Male cancer patient using telehealth

Telehealth can help cancer patients during coronavirus pandemic

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Trying to navigate your cancer care journey is challenging enough without the added stress of a global pandemic.  Normally, you would schedule an in-person consultation with a physician to discuss your treatment options. Understandably though, many cancer patients now have reservations about going out in public during the coronavirus pandemic. Thankfully, telehealth provides a safe way for someone with cancer to continue moving forward with their care in a timely manner.

Provision CARES Proton Therapy implemented an expanded telehealth program in March 2020. This has allowed us to continue helping cancer patients in a safe environment, while also limiting the number of people at our centers. Since March, our physicians have conducted many telehealth consultations and virtual follow-up appointments. Our telehealth program allows someone who has been recently diagnosed with cancer to remain at home and speak directly to a physician through a video connection about their diagnosis, treatment options and next steps.  Our Cancer Care Experts can help patients through this process.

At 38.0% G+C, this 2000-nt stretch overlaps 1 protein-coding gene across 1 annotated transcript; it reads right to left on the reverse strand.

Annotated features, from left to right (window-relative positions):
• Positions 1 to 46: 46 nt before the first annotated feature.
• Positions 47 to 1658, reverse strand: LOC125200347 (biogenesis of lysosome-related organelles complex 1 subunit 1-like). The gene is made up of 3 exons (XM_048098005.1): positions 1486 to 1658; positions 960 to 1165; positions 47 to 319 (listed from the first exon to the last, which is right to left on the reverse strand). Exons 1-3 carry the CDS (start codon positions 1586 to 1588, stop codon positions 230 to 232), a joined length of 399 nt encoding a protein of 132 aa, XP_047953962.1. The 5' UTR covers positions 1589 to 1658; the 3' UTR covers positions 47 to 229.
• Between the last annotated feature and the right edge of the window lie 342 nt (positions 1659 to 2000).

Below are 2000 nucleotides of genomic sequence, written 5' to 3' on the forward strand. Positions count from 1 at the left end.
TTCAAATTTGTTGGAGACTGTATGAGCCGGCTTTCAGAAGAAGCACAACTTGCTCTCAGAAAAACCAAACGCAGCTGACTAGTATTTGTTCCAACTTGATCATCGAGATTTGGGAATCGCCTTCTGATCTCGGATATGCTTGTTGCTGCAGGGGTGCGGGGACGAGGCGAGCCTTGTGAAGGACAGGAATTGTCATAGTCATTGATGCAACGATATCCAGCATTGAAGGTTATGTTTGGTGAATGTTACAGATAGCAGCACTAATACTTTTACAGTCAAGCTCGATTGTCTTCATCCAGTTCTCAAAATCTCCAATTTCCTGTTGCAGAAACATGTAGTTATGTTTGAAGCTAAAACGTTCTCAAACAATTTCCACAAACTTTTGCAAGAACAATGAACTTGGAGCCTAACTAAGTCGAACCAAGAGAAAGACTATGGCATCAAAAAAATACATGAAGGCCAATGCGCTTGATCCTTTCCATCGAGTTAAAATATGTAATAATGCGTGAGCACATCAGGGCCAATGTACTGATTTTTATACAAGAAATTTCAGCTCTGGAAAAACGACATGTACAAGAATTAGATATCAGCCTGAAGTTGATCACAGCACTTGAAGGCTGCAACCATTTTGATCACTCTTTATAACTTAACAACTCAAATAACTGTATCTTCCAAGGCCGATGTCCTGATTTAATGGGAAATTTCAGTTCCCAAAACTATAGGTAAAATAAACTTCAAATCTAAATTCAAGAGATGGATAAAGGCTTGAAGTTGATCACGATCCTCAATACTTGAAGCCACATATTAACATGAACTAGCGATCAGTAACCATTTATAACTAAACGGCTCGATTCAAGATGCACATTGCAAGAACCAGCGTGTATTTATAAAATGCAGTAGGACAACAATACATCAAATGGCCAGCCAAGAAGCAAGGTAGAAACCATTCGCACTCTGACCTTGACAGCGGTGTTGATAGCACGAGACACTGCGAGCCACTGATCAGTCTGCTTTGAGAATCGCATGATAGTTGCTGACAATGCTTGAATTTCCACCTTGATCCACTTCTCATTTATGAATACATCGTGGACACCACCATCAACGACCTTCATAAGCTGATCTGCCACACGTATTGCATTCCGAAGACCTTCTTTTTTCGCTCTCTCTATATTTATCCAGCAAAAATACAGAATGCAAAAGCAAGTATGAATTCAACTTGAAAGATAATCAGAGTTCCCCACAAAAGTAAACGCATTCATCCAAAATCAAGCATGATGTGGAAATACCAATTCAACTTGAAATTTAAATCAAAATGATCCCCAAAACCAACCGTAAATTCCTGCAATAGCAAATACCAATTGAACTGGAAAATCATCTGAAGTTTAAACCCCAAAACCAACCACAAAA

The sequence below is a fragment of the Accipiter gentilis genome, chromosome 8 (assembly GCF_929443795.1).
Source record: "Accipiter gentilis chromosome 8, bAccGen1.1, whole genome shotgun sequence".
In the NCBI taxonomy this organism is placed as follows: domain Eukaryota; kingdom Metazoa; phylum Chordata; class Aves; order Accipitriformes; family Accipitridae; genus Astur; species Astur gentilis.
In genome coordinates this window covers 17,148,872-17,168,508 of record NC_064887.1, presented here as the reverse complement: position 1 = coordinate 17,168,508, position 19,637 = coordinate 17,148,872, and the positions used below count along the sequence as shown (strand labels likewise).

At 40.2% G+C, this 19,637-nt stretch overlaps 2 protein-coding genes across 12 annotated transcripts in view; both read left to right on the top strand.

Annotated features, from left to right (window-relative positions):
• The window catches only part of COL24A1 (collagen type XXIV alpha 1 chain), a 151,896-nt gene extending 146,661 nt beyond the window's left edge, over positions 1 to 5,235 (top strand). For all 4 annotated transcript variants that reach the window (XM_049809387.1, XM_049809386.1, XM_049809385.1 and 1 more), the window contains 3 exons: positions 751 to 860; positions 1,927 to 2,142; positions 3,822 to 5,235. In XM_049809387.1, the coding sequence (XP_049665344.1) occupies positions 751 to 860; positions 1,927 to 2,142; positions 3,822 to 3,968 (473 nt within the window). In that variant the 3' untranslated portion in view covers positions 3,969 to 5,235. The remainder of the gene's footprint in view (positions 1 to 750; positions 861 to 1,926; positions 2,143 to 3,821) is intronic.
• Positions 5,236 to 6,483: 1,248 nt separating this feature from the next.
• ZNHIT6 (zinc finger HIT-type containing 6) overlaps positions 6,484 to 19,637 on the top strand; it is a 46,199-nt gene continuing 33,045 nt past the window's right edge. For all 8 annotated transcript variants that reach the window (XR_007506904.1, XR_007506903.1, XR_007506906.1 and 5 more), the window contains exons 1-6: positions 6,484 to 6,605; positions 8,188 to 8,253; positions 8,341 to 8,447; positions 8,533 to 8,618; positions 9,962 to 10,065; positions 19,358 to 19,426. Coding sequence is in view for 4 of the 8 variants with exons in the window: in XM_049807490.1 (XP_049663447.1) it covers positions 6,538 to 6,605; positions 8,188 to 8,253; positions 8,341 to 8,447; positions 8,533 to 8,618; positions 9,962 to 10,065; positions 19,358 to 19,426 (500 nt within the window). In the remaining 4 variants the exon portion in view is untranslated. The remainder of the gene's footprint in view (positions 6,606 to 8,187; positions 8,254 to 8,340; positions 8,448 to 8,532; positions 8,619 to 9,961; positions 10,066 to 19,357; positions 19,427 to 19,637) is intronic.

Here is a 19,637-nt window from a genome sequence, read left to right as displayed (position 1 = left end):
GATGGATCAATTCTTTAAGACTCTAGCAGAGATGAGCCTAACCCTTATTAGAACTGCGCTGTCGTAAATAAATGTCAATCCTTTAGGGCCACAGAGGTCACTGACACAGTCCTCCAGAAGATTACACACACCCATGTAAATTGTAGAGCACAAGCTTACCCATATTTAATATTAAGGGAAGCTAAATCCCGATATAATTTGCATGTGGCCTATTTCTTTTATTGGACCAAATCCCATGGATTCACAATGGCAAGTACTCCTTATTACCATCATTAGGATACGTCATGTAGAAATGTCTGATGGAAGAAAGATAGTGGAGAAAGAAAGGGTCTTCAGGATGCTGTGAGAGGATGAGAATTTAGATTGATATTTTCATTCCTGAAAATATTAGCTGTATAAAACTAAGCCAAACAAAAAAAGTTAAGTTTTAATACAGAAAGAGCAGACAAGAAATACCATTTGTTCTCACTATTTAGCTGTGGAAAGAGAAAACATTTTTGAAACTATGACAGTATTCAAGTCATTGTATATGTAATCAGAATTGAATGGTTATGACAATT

CANCER CARE PROVIDERS TURN TO TECHNOLOGY

The coronavirus pandemic has changed many aspects of the healthcare industry. When the outbreak began to gain momentum in the United States, hospitals made operational changes to accommodate a potential influx of COVID-19 patients. Many general practitioners and specialists began to postpone well-visits and elective procedures. Specialty healthcare providers, including cancer treatment centers, also made adjustments to keep their patients, employees and visitors safe. Many of those providers, including Provision CARES Proton Therapy, turned to technology, broadening their ability to provide cancer care through the use of telehealth.